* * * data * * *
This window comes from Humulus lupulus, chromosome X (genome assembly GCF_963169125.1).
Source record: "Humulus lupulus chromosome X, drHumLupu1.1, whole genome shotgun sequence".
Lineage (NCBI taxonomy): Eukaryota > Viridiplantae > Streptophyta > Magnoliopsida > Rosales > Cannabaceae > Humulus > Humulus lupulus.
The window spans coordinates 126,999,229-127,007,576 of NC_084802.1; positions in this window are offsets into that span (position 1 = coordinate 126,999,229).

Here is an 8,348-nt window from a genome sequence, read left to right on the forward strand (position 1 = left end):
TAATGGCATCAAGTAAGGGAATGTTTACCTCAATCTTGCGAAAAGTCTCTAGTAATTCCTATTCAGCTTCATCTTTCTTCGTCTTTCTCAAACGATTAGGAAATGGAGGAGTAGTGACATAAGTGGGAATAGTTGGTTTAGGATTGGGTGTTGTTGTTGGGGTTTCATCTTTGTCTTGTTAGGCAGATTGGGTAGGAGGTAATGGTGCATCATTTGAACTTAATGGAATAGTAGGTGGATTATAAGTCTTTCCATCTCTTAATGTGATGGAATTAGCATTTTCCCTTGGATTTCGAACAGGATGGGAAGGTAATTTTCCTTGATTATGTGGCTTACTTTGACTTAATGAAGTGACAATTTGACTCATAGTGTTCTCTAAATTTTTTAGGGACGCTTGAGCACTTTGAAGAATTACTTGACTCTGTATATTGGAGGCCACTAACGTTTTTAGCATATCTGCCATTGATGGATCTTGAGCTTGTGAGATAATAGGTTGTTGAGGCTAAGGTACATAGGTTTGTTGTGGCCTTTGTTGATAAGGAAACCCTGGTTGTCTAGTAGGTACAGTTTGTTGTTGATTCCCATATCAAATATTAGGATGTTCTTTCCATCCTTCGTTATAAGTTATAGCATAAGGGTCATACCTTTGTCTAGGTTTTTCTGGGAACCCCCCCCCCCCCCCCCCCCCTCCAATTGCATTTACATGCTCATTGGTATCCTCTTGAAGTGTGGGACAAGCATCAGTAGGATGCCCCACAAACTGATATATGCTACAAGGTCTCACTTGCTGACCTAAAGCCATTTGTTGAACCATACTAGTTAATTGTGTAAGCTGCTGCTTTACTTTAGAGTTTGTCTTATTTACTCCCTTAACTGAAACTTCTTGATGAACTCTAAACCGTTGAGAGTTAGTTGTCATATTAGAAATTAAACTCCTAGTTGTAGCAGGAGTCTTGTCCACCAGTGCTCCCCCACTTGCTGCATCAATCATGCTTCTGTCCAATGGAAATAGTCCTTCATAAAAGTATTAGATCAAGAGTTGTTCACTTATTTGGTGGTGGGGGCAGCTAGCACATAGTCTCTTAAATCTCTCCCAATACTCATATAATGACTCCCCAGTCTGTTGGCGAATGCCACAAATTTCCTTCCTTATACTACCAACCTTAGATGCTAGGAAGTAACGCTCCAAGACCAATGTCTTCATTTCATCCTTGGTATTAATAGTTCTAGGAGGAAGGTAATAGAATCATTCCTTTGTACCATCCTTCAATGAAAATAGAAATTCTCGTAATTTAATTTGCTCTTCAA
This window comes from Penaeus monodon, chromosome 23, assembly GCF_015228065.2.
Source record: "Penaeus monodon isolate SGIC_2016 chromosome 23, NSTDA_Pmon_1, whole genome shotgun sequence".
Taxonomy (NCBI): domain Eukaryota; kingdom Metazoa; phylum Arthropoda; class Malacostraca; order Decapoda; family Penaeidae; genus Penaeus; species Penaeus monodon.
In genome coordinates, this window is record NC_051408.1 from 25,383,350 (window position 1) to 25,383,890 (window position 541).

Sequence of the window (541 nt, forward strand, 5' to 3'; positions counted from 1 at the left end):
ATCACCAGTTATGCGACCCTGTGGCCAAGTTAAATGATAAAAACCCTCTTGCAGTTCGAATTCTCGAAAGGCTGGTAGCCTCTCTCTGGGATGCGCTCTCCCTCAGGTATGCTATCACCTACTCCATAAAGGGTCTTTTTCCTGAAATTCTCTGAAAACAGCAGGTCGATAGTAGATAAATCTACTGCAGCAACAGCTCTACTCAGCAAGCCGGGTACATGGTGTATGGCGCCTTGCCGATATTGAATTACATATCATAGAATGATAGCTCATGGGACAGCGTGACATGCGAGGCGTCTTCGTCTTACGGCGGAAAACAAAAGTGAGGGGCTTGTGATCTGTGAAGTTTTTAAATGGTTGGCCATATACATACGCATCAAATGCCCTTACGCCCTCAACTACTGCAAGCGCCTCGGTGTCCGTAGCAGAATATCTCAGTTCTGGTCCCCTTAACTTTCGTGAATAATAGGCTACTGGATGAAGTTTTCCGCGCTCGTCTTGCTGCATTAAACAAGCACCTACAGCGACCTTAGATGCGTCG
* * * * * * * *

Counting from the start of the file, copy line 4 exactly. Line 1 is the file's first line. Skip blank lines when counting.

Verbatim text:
The window spans coordinates 126,999,229-127,007,576 of NC_084802.1; positions in this window are offsets into that span (position 1 = coordinate 126,999,229).